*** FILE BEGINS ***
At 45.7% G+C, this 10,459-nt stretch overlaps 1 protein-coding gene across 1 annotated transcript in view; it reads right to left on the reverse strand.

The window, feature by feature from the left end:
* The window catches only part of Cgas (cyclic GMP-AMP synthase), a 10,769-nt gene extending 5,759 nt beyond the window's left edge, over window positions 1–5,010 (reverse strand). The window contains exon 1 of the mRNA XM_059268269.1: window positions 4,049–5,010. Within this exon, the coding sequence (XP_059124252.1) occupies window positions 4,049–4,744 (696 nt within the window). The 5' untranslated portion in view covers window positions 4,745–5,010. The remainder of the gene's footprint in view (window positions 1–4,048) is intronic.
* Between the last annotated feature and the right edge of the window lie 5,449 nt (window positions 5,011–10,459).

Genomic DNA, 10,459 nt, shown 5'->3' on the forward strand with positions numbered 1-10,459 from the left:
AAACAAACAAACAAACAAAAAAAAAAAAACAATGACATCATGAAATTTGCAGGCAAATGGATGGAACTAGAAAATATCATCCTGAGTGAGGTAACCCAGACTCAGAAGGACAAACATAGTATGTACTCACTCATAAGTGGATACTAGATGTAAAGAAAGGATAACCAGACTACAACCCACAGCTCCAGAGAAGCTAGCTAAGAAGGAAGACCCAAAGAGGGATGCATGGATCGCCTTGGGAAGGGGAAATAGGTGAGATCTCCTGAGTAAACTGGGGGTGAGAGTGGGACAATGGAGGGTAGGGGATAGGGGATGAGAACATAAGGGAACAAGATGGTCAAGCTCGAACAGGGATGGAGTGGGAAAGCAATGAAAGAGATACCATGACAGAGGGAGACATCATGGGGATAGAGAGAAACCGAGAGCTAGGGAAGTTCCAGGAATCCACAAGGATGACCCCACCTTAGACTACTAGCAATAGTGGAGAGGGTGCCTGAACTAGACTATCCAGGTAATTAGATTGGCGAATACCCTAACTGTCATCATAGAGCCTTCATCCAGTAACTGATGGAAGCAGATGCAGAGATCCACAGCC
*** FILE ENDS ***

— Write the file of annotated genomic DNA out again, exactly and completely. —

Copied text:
At 45.7% G+C, this 10,459-nt stretch overlaps 1 protein-coding gene across 1 annotated transcript in view; it reads right to left on the reverse strand.

The window, feature by feature from the left end:
* The window catches only part of Cgas (cyclic GMP-AMP synthase), a 10,769-nt gene extending 5,759 nt beyond the window's left edge, over window positions 1–5,010 (reverse strand). The window contains exon 1 of the mRNA XM_059268269.1: window positions 4,049–5,010. Within this exon, the coding sequence (XP_059124252.1) occupies window positions 4,049–4,744 (696 nt within the window). The 5' untranslated portion in view covers window positions 4,745–5,010. The remainder of the gene's footprint in view (window positions 1–4,048) is intronic.
* Between the last annotated feature and the right edge of the window lie 5,449 nt (window positions 5,011–10,459).

Genomic DNA, 10,459 nt, shown 5'->3' on the forward strand with positions numbered 1-10,459 from the left:
AAACAAACAAACAAACAAAAAAAAAAAAACAATGACATCATGAAATTTGCAGGCAAATGGATGGAACTAGAAAATATCATCCTGAGTGAGGTAACCCAGACTCAGAAGGACAAACATAGTATGTACTCACTCATAAGTGGATACTAGATGTAAAGAAAGGATAACCAGACTACAACCCACAGCTCCAGAGAAGCTAGCTAAGAAGGAAGACCCAAAGAGGGATGCATGGATCGCCTTGGGAAGGGGAAATAGGTGAGATCTCCTGAGTAAACTGGGGGTGAGAGTGGGACAATGGAGGGTAGGGGATAGGGGATGAGAACATAAGGGAACAAGATGGTCAAGCTCGAACAGGGATGGAGTGGGAAAGCAATGAAAGAGATACCATGACAGAGGGAGACATCATGGGGATAGAGAGAAACCGAGAGCTAGGGAAGTTCCAGGAATCCACAAGGATGACCCCACCTTAGACTACTAGCAATAGTGGAGAGGGTGCCTGAACTAGACTATCCAGGTAATTAGATTGGCGAATACCCTAACTGTCATCATAGAGCCTTCATCCAGTAACTGATGGAAGCAGATGCAGAGATCCACAGCC